DAMASCUS, Feb. 5 (Xinhua) -- A leading Syrian opposition figure hailed the call by the head of an exiled opposition coalition for a dialogue with the government as "positive and courageous."
In a statement obtained by Xinhua, Hasan Abdul-Azim, the head of the National Coordination Body (NCB), an opposition group based in the country, said the call made by Moaz al-Khatib, the leader of the overseas Syrian National Coalition for Opposition and Revolutionary Forces, is compatible with his own group's vision.
Abdul-Azim contended that the move is applicable on the ground and runs parallel with the international efforts that are being led by international envoy Lakhdar Brahimi.
He said al-Khatib's call is also logical and mirrors his desire and faith in a political solution and his rejection of the government's handling of the crisis.
Last week, al-Khatib announced that he would accept negotiations with the government to end the current stalemate in the Syrian crisis.
While his new stance was snubbed by the Syrian government, Al- Khatib intensified his push for negotiations and urged the Syrian leadership to accept his peace call.
In a recent interview with the Saudi-funded al-Arabiya TV, he voiced readiness to embark on negotiations with the Syrian government and named Vice-President Farouk al-Sharaa as a representative, with whom he would negotiate ways to end the Syrian crisis.
However, the Syrian government has made no response so far, raising speculations that it would turn down the appeal.
Minister of National Reconciliation Ali Haider watered down the appeal while telling the media that Syria could possibly accept it if it's serious and based on the principle of non-violence.
Observers believe that al-Khatib's initiative is impractical as it includes two controversial conditions.
Al-Khatib stipulated that the government should release some 160,000 political detainees, which the government repeatedly refused and contended that the actual number of detainees is way below that figure.
His second condition is that the government extends the passports of Syrians abroad, which the government says it has already done.
The Syrian foreign ministry issued in January instructions to its embassies worldwide to extend the passports of Syrians who are above 30 years old and who hold regular passports for another four years.
Practically, the Syrian leadership has often alluded that any solution to the crisis could not yield fruits unless it has a Russian-U.S. consensus, which will be a political mixture of the political program, outlined by Syrian President Bashar al-Assad in his recent speech, and the Geneva agreement.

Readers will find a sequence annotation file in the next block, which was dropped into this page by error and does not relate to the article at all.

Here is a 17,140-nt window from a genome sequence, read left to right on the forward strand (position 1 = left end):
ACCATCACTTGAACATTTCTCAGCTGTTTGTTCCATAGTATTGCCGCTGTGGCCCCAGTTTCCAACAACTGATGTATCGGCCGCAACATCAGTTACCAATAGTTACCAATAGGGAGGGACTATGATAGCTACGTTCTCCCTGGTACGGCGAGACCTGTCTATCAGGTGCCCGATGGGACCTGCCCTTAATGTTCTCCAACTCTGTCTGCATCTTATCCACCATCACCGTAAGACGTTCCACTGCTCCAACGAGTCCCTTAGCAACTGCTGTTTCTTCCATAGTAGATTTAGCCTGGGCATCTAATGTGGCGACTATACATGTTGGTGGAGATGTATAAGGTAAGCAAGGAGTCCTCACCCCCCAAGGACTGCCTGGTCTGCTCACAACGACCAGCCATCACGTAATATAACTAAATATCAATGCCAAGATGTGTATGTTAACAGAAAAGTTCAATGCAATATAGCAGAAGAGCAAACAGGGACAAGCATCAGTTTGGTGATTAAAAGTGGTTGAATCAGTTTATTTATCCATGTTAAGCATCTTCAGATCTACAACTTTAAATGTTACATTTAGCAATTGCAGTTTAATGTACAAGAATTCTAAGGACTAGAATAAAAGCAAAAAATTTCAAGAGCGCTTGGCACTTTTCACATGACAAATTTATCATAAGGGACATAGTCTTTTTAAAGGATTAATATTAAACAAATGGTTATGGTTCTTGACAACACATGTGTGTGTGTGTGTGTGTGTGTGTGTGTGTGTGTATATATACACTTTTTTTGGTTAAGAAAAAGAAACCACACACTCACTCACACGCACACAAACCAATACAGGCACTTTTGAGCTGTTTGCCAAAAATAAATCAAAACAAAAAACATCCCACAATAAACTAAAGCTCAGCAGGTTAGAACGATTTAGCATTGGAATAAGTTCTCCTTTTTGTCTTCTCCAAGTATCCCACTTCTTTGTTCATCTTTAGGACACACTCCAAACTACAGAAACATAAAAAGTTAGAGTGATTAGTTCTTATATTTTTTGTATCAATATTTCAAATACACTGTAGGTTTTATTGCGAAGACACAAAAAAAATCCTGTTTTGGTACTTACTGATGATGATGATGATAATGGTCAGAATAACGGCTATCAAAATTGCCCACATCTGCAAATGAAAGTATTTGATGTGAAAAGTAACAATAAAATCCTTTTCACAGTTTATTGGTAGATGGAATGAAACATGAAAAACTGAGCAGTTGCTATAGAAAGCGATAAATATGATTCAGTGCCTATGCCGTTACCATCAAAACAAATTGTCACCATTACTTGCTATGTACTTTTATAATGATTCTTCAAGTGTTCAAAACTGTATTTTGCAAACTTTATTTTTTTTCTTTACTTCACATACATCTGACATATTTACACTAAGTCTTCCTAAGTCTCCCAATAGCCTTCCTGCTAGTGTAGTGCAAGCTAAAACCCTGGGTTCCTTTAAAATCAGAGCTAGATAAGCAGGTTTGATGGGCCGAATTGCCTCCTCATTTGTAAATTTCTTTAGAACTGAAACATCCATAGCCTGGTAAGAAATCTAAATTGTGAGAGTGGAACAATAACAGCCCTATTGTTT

The most controversial point is the transitional phase and its interpretation according to each party's perception. The Syrian government insists that this phase should be done under its absolute sponsorship, which is rejected by the opposition.
However, It's likely that the Russians and the Iranians would exert more efforts to lay a foundation for a new meeting of the " Geneva group," which will take into consideration the latest developments, including al-Khatib's initiative and the increasing influence of extremist Islamic groups in Syria.
Still, al-Khatib's initiative does not stand much chance to come true owing to the government's negligence and the attitude of some prominent opposition figures.
George Sabra, the head of the National Syrian Council, said that the Syrian revolution is still capable to withstand and proceed, noting that some parties seek to offer a "consolation prize to the regime."
Some leaders at the Syrian coalition, who are still adamantly rejecting the idea of conducting negotiations with the Syrian government, contended that al-Khatib had probably been subject to pressures, adding that his proposal only reflects a personal attitude. Some others were more adamant and call on him to step down.
Esam Khalil, a Syrian parliamentarian, hoped that the opposition's new approach toward dialogue would be based on a realistic vision and not only a reaction to the failure of the armed rebellion against the government.
He said that the government in Syria can't "seriously consider" al-Khatib's call "unless it expresses an overt and clear stance," namely "rejecting foreign intervention in Syria, denouncing terrorism, hatred and sectarianism as well as preserving the unity and sovereignty of Syria."
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